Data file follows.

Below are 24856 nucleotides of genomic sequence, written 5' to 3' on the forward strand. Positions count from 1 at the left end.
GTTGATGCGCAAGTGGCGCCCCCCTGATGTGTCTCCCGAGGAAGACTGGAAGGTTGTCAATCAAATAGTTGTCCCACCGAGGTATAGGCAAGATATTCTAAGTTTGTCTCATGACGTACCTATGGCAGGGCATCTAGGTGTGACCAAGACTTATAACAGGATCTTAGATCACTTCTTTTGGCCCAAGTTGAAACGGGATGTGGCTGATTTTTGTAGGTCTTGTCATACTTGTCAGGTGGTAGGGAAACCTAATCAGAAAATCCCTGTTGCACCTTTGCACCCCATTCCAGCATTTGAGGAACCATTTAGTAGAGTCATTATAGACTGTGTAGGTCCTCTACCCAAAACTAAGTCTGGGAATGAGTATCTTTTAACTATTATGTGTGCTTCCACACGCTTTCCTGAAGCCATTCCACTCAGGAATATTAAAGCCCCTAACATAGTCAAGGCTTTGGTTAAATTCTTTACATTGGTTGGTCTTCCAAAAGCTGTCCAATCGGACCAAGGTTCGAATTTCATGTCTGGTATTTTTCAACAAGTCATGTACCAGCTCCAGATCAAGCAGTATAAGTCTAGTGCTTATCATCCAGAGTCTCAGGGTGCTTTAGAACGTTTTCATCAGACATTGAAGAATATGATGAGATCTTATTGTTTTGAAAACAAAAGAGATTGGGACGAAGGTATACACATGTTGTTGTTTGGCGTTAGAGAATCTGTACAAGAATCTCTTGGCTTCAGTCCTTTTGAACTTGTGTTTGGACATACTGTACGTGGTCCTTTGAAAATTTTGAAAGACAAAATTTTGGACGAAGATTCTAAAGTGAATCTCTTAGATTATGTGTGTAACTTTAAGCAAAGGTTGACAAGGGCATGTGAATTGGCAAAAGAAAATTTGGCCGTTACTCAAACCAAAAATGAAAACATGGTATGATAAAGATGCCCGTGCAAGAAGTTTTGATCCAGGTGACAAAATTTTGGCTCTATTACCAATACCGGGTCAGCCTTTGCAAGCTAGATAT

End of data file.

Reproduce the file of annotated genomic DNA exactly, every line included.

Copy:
Below are 24856 nucleotides of genomic sequence, written 5' to 3' on the forward strand. Positions count from 1 at the left end.
GTTGATGCGCAAGTGGCGCCCCCCTGATGTGTCTCCCGAGGAAGACTGGAAGGTTGTCAATCAAATAGTTGTCCCACCGAGGTATAGGCAAGATATTCTAAGTTTGTCTCATGACGTACCTATGGCAGGGCATCTAGGTGTGACCAAGACTTATAACAGGATCTTAGATCACTTCTTTTGGCCCAAGTTGAAACGGGATGTGGCTGATTTTTGTAGGTCTTGTCATACTTGTCAGGTGGTAGGGAAACCTAATCAGAAAATCCCTGTTGCACCTTTGCACCCCATTCCAGCATTTGAGGAACCATTTAGTAGAGTCATTATAGACTGTGTAGGTCCTCTACCCAAAACTAAGTCTGGGAATGAGTATCTTTTAACTATTATGTGTGCTTCCACACGCTTTCCTGAAGCCATTCCACTCAGGAATATTAAAGCCCCTAACATAGTCAAGGCTTTGGTTAAATTCTTTACATTGGTTGGTCTTCCAAAAGCTGTCCAATCGGACCAAGGTTCGAATTTCATGTCTGGTATTTTTCAACAAGTCATGTACCAGCTCCAGATCAAGCAGTATAAGTCTAGTGCTTATCATCCAGAGTCTCAGGGTGCTTTAGAACGTTTTCATCAGACATTGAAGAATATGATGAGATCTTATTGTTTTGAAAACAAAAGAGATTGGGACGAAGGTATACACATGTTGTTGTTTGGCGTTAGAGAATCTGTACAAGAATCTCTTGGCTTCAGTCCTTTTGAACTTGTGTTTGGACATACTGTACGTGGTCCTTTGAAAATTTTGAAAGACAAAATTTTGGACGAAGATTCTAAAGTGAATCTCTTAGATTATGTGTGTAACTTTAAGCAAAGGTTGACAAGGGCATGTGAATTGGCAAAAGAAAATTTGGCCGTTACTCAAACCAAAAATGAAAACATGGTATGATAAAGATGCCCGTGCAAGAAGTTTTGATCCAGGTGACAAAATTTTGGCTCTATTACCAATACCGGGTCAGCCTTTGCAAGCTAGATAT